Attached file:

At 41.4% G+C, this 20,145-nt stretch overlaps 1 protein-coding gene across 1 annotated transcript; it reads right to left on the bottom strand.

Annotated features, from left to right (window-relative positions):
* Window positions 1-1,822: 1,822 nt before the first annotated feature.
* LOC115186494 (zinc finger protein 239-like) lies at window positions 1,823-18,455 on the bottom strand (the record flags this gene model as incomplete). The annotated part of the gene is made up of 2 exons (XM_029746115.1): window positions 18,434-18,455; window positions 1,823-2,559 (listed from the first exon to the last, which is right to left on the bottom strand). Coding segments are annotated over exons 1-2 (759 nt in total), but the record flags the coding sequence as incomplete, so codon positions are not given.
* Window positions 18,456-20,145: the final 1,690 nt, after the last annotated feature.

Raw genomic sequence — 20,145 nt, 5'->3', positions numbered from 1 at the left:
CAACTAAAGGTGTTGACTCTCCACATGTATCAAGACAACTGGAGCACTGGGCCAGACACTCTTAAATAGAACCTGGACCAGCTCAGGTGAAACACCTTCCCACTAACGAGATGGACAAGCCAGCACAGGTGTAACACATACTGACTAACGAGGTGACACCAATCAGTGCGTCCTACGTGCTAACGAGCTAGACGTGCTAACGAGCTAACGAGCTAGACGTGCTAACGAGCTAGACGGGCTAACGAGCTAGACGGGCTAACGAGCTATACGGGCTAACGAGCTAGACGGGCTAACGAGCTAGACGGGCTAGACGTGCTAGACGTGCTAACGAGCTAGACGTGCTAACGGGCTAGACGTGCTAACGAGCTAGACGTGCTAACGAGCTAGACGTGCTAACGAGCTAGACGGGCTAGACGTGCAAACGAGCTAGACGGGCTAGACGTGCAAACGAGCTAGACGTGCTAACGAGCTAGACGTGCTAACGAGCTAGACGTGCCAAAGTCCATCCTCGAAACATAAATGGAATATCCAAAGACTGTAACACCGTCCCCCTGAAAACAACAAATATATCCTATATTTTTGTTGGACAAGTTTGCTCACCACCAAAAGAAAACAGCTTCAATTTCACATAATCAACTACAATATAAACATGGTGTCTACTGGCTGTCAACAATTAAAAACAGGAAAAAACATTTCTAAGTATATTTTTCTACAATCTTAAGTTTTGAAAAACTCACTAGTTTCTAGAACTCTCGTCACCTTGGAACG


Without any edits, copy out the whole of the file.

At 41.4% G+C, this 20,145-nt stretch overlaps 1 protein-coding gene across 1 annotated transcript; it reads right to left on the bottom strand.

Annotated features, from left to right (window-relative positions):
* Window positions 1-1,822: 1,822 nt before the first annotated feature.
* LOC115186494 (zinc finger protein 239-like) lies at window positions 1,823-18,455 on the bottom strand (the record flags this gene model as incomplete). The annotated part of the gene is made up of 2 exons (XM_029746115.1): window positions 18,434-18,455; window positions 1,823-2,559 (listed from the first exon to the last, which is right to left on the bottom strand). Coding segments are annotated over exons 1-2 (759 nt in total), but the record flags the coding sequence as incomplete, so codon positions are not given.
* Window positions 18,456-20,145: the final 1,690 nt, after the last annotated feature.

Raw genomic sequence — 20,145 nt, 5'->3', positions numbered from 1 at the left:
CAACTAAAGGTGTTGACTCTCCACATGTATCAAGACAACTGGAGCACTGGGCCAGACACTCTTAAATAGAACCTGGACCAGCTCAGGTGAAACACCTTCCCACTAACGAGATGGACAAGCCAGCACAGGTGTAACACATACTGACTAACGAGGTGACACCAATCAGTGCGTCCTACGTGCTAACGAGCTAGACGTGCTAACGAGCTAACGAGCTAGACGTGCTAACGAGCTAGACGGGCTAACGAGCTAGACGGGCTAACGAGCTATACGGGCTAACGAGCTAGACGGGCTAACGAGCTAGACGGGCTAGACGTGCTAGACGTGCTAACGAGCTAGACGTGCTAACGGGCTAGACGTGCTAACGAGCTAGACGTGCTAACGAGCTAGACGTGCTAACGAGCTAGACGGGCTAGACGTGCAAACGAGCTAGACGGGCTAGACGTGCAAACGAGCTAGACGTGCTAACGAGCTAGACGTGCTAACGAGCTAGACGTGCCAAAGTCCATCCTCGAAACATAAATGGAATATCCAAAGACTGTAACACCGTCCCCCTGAAAACAACAAATATATCCTATATTTTTGTTGGACAAGTTTGCTCACCACCAAAAGAAAACAGCTTCAATTTCACATAATCAACTACAATATAAACATGGTGTCTACTGGCTGTCAACAATTAAAAACAGGAAAAAACATTTCTAAGTATATTTTTCTACAATCTTAAGTTTTGAAAAACTCACTAGTTTCTAGAACTCTCGTCACCTTGGAACG